Deepwater Chondrichthyan Bycatch of the Eastern King Prawn Fishery in the Southern Great Barrier Reef
Published online on 24. May 2016
Deepwater Chondrichthyan Bycatch of the Eastern King Prawn Fishery
in the Southern Great Barrier Reef, Australia
Cassandra L. Rigby, William T. White, Colin A. Simpfendorfer
The deepwater chondrichthyan fauna of the Great Barrier Reef is poorly known and life history information is required to enable their effective management as they are inherently vulnerable to exploitation. The chondrichthyan bycatch from the deepwater eastern king prawn fishery at the Swain Reefs in the southern Great Barrier Reef was examined to determine the species present and provide information on their life histories. In all, 1533 individuals were collected from 11 deepwater chondrichthyan species, with the Argus skate Dipturus polyommata, piked spurdog Squalus megalops and pale spotted catshark Asymbolus pallidus the most commonly caught. All but one species is endemic to Australia with five species restricted to waters offshore from Queensland. The extent of life history information available for each species varied but the life history traits across all species were characteristic of deep water chondrichthyans with relatively large length at maturity, small litters and low ovarian fecundity; all indicative of low biological productivity. However, variability among these traits and spatial and bathymetric distributions of the species suggests differing degrees of resilience to fishing pressure. To ensure the sustainability of these bycatch species, monitoring of their catches in the deepwater eastern king prawn fishery is recommended.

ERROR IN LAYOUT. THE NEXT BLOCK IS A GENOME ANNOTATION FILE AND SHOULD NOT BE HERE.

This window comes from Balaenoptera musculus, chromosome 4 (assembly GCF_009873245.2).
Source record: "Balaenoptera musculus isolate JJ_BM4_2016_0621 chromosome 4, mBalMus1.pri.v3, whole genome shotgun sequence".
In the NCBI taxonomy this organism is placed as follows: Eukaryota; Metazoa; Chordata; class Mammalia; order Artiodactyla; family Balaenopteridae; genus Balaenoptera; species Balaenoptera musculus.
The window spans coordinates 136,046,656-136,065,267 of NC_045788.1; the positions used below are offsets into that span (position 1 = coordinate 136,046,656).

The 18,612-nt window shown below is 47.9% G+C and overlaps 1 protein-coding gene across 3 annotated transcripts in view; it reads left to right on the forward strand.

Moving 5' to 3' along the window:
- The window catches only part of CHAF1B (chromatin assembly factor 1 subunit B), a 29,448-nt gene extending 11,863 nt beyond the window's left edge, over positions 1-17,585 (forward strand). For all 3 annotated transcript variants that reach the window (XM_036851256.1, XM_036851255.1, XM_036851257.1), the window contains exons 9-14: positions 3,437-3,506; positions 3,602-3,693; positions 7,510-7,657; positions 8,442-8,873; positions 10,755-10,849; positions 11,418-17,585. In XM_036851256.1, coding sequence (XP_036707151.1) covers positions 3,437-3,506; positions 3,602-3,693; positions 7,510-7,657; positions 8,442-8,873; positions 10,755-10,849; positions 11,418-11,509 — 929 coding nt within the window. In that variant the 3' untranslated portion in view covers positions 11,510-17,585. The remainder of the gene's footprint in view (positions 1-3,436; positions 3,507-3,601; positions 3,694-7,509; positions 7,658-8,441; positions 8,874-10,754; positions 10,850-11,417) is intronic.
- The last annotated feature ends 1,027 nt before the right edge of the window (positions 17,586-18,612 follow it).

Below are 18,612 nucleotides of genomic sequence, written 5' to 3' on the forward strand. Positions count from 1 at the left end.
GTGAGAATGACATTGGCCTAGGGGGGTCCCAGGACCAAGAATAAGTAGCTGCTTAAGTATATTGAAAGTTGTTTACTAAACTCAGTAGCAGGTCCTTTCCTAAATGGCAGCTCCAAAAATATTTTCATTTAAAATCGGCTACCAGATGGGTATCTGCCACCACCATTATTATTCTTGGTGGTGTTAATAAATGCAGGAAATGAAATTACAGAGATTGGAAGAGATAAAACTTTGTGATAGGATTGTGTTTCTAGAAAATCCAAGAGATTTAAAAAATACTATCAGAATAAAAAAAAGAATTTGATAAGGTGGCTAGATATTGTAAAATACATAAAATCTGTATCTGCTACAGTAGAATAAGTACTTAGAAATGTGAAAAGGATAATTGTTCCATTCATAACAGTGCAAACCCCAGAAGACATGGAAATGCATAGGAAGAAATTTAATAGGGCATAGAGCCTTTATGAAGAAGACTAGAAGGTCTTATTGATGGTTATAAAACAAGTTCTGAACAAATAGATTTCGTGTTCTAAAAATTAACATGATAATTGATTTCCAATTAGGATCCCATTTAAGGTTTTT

PLoS ONE 11(5): e0156036. doi:10.1371/journal.pone.0156036